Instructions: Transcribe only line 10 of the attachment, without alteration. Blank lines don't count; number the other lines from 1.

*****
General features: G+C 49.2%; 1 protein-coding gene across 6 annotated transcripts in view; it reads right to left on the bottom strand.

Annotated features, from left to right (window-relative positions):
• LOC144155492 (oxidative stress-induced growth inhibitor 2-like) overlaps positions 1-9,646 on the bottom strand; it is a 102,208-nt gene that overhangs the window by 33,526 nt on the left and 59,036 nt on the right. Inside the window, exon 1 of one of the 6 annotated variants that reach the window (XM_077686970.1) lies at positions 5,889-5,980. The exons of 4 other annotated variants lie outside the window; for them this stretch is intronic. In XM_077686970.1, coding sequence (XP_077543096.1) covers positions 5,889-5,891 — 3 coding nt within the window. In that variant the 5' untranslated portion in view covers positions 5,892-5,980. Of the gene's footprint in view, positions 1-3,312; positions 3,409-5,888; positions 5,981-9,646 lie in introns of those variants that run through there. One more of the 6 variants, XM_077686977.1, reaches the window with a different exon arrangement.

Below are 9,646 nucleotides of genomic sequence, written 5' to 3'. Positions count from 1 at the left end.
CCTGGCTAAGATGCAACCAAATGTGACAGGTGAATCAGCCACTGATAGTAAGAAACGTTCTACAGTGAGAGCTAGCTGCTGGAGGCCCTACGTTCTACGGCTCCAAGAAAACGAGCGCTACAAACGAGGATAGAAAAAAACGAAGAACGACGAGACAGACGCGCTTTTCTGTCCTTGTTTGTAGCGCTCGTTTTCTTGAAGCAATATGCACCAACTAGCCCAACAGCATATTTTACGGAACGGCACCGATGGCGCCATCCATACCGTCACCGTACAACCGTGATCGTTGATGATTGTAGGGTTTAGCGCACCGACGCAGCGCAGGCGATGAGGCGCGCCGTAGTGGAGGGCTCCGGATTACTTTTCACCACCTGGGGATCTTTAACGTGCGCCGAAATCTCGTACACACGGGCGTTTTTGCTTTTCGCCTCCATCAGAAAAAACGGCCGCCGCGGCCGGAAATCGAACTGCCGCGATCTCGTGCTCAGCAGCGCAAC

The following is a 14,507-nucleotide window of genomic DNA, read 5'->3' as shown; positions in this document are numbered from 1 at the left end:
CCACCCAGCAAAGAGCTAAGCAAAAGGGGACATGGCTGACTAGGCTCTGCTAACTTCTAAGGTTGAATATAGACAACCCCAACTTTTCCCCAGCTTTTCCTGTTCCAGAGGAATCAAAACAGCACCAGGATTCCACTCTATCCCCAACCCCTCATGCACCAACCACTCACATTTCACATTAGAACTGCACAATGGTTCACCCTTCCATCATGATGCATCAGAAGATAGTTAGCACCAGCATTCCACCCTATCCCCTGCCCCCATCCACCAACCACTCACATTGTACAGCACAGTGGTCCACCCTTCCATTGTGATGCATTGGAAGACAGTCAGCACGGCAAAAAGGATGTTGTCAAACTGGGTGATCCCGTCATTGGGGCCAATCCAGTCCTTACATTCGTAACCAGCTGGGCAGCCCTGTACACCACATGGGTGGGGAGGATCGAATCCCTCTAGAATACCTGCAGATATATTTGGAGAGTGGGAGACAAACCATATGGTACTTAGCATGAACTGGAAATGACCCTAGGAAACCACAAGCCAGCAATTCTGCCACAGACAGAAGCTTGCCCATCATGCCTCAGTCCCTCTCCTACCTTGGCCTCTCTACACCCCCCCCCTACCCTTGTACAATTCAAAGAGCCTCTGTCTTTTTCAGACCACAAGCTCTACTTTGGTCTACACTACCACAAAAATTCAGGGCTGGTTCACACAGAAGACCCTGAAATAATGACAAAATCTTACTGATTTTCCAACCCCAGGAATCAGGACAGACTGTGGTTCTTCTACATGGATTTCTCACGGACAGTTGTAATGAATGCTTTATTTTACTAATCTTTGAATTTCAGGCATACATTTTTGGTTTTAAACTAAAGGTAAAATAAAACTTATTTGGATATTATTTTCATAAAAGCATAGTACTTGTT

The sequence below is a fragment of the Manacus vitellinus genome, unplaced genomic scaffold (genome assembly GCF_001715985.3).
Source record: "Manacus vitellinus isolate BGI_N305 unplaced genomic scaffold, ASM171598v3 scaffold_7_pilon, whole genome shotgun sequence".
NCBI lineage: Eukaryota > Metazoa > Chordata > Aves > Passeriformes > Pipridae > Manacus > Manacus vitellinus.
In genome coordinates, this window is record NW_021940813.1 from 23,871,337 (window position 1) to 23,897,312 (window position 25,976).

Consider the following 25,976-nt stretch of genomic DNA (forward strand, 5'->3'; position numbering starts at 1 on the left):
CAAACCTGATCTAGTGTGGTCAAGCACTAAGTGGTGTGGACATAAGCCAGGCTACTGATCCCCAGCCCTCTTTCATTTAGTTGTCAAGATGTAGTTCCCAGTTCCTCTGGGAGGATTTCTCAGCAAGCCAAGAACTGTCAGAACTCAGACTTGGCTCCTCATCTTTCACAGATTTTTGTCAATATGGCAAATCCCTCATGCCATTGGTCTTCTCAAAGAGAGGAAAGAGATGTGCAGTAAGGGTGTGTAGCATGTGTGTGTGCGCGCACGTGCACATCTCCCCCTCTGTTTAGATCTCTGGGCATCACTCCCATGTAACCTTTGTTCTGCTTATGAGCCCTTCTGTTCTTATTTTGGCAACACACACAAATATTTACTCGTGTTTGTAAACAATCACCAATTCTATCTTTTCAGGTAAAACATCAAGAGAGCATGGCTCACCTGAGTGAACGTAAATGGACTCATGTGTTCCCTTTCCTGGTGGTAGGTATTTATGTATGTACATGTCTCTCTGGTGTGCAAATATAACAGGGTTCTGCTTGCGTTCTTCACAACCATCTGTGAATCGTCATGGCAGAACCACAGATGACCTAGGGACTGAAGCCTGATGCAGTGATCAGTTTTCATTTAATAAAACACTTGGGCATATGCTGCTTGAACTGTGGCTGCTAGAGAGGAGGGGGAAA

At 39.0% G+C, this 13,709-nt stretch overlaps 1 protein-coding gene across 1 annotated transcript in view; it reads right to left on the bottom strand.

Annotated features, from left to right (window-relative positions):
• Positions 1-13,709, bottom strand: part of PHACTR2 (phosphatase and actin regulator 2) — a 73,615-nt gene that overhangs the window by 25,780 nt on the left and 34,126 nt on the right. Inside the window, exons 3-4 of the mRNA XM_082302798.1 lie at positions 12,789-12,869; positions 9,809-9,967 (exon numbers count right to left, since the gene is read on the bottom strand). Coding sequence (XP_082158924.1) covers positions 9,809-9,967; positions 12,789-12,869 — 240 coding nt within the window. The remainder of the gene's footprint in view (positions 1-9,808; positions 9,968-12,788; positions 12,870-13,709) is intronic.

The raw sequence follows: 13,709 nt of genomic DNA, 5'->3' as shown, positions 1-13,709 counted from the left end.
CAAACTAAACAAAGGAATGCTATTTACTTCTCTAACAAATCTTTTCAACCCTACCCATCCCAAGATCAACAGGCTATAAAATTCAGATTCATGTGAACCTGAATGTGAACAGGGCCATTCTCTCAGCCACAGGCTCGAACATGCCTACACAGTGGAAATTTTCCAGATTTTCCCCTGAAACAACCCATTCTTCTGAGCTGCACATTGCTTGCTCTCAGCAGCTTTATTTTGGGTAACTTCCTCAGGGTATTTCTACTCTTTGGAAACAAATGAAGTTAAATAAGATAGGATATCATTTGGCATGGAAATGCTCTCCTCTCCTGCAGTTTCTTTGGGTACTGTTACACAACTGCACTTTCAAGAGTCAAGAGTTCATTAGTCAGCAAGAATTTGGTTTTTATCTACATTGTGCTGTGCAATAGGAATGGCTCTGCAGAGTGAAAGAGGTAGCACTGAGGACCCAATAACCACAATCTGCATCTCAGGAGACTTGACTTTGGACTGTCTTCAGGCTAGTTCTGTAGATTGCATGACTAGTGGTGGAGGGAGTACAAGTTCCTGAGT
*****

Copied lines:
NCBI lineage: Eukaryota > Metazoa > Chordata > Aves > Passeriformes > Pipridae > Manacus > Manacus vitellinus.